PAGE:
NORWAY – Aaron Fuda led his contingent down the center of Main Street, sign in hand, a small bullhorn at his mouth and red fairy wings on his back.

“We smoke pot,” Fuda informed the crowd gathered for Norway’s 41st Annual Arts Festival. “We like it a lot.”

Fuda led a blue van pulling a portable hot tub decorated with a giant marijuana cigarette and pro-marijuana signs.

A few friends soaked in the hot tub – mostly male, mostly topless. A topless woman joined them as they traveled east down Main Street, her chest screened from the crowd by the walls of the tub and her fellow protesters.

The float picked up a few more participants, including a more visibly topless Emma Donovan of Norway and a guitar player, as it made its way up Main Street to Butters Park.

The spectacle didn’t elicit much more than a few grins, some laughter and cheers from arts festival patrons. Most stopped browsing among the water colors, pastels and jewelry to watch Fuda and friends pass.

Then, the festival-goers got back to the art.

It wasn’t the reaction Fuda expected, he said afterward, shrugging in response to being asked what he did expect.

During the protest, he carried a sign that read: “Legalize Fudafest, In the Woods or In Town.”

That’s the crux of the protest – whether Fuda and his friends get to celebrate on his land on McKay Road according to their own rules. Town ordinances have curtailed the annual clothing-optional, pro-marijuana, anti-government Fudafest party for the past two years.

“The town keeps passing new laws to keep Aaron from having Fudafest on his own property,” said protester Emma Donovan. “So, if they’re not gonna let us do it on his property in the woods, then we’re going to do it in town.”

If Saturday’s reaction was any indication, the group would get little opposition from townspeople.

“I think it’s great,” said Laura Wright from the Mill Street Catering Company. “This festival should represent everybody in town – and they’re part of the town, too.”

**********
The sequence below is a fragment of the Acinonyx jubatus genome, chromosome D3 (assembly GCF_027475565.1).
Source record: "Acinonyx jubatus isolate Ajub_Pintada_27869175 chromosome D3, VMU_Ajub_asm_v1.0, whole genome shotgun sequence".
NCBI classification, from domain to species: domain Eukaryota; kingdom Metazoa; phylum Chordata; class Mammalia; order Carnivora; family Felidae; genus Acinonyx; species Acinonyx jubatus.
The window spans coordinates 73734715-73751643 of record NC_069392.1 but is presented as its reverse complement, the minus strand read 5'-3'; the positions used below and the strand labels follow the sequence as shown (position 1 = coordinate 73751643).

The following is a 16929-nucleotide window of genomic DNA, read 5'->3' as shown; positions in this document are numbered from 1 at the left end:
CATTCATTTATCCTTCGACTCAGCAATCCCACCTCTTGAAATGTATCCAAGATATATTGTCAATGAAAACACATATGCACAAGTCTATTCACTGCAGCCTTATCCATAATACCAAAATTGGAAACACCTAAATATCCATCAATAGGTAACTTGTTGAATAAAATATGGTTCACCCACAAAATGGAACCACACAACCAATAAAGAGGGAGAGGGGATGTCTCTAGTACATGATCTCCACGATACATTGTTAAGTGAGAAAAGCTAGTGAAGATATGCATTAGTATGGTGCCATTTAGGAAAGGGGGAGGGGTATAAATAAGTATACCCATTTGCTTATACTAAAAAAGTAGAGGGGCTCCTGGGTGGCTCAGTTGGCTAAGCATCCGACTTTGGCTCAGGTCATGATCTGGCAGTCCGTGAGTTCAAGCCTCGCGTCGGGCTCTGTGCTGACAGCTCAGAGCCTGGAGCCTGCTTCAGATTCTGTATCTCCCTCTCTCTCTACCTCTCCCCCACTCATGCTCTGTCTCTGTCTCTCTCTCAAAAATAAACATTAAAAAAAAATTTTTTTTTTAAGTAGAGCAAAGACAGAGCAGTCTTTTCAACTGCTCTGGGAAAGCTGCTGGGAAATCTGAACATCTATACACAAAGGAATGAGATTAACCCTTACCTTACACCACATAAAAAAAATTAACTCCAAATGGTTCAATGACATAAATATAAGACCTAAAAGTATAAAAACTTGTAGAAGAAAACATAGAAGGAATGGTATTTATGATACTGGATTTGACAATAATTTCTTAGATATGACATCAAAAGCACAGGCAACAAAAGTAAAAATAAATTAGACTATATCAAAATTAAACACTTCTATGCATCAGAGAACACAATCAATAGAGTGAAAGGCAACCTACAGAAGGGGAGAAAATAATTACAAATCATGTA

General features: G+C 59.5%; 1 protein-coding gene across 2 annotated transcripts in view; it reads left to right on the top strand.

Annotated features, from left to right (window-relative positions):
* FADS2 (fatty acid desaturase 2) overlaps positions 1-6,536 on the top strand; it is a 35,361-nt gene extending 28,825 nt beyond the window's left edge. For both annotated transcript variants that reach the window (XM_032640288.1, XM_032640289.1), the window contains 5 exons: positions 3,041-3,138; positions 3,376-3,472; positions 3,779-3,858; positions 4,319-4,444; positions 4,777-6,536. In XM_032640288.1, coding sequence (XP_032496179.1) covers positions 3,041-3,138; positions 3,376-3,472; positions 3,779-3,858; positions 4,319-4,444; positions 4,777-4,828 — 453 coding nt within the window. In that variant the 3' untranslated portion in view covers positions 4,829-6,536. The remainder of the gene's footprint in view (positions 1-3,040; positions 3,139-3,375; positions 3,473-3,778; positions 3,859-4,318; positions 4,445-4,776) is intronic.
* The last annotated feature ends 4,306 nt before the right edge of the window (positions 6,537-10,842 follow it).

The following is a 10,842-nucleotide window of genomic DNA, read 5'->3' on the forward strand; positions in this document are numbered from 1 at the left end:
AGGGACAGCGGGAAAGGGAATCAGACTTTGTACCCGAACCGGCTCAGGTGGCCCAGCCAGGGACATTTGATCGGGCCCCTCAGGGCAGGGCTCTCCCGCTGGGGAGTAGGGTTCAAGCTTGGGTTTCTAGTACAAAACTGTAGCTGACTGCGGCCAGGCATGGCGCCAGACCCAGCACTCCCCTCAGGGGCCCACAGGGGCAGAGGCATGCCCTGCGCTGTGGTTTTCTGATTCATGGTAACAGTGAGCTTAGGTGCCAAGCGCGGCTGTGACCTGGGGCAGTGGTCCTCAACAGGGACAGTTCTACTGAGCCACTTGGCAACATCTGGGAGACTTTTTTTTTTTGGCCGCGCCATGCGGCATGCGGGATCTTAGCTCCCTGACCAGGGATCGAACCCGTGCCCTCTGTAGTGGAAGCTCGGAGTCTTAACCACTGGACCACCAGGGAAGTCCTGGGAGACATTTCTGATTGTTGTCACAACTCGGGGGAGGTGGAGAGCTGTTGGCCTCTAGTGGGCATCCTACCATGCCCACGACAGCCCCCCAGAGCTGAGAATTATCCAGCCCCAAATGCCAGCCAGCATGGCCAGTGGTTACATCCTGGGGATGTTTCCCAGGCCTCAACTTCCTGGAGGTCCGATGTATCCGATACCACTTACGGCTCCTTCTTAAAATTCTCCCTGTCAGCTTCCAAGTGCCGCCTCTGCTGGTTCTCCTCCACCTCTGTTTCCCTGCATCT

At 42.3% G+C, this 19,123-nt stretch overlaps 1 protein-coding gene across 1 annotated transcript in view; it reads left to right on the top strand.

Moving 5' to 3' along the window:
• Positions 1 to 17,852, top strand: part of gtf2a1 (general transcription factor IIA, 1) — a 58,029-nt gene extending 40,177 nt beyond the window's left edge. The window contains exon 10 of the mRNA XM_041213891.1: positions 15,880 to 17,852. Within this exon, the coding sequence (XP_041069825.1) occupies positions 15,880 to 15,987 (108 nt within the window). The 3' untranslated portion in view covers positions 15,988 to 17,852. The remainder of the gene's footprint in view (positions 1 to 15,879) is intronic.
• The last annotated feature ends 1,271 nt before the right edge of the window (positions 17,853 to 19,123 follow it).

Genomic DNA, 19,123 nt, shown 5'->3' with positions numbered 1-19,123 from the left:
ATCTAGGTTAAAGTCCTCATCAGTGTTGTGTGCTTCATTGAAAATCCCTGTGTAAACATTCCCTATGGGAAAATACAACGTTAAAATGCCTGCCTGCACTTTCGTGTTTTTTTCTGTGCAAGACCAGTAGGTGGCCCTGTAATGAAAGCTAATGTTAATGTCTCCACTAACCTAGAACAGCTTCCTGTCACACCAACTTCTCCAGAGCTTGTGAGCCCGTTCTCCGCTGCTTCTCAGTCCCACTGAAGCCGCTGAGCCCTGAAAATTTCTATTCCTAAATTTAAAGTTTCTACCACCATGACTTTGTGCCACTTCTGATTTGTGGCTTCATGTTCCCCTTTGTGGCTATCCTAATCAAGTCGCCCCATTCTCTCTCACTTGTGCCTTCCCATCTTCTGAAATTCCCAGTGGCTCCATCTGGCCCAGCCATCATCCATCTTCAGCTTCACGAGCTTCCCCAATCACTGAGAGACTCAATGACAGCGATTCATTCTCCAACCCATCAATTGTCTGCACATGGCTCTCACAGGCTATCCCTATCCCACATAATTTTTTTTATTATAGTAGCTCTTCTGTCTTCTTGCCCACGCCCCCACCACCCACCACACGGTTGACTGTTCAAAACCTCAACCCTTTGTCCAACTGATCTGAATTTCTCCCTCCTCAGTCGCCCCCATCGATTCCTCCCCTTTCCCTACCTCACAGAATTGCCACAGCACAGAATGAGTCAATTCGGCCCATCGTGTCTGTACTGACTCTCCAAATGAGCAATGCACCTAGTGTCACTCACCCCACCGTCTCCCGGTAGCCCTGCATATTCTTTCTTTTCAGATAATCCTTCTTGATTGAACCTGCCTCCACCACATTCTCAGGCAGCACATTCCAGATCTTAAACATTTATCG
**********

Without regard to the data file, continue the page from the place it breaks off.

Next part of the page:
The protesters were even given a place on the arts festival’s official schedule of events. They were listed under the “Performance Art” heading and given an official spot in Butters Park.

Organizer Aranka Matolcsy said the festival couldn’t legally stop Fuda and friends from parading through town, so organizers chose to include them.

“I think there is room for us to work together,” Matolcsy said. “As long as they don’t disrupt the other artists, we don’t have a problem. And they did a great job last year.”

Having Fuda and his group in town increased media focus on the event in 2007.

“We wouldn’t have had television stations out covering our little arts festival,” Matolcsy said. “But they came last year, and a lot of people heard about us for the first time then.”

Not everyone was happy with the Fuda performance art.

“I’m a grandparent, and I was going to bring my grandchildren here,” said Karen Murphy of Norway.

“I don’t walk around in front of my grandchildren or anyone smoking pot or topless. I’m mad at the organizers for allowing it to happen. You don’t see this kind of thing at a festival in Florida or anywhere else. You shouldn’t see it in Norway, Maine.”


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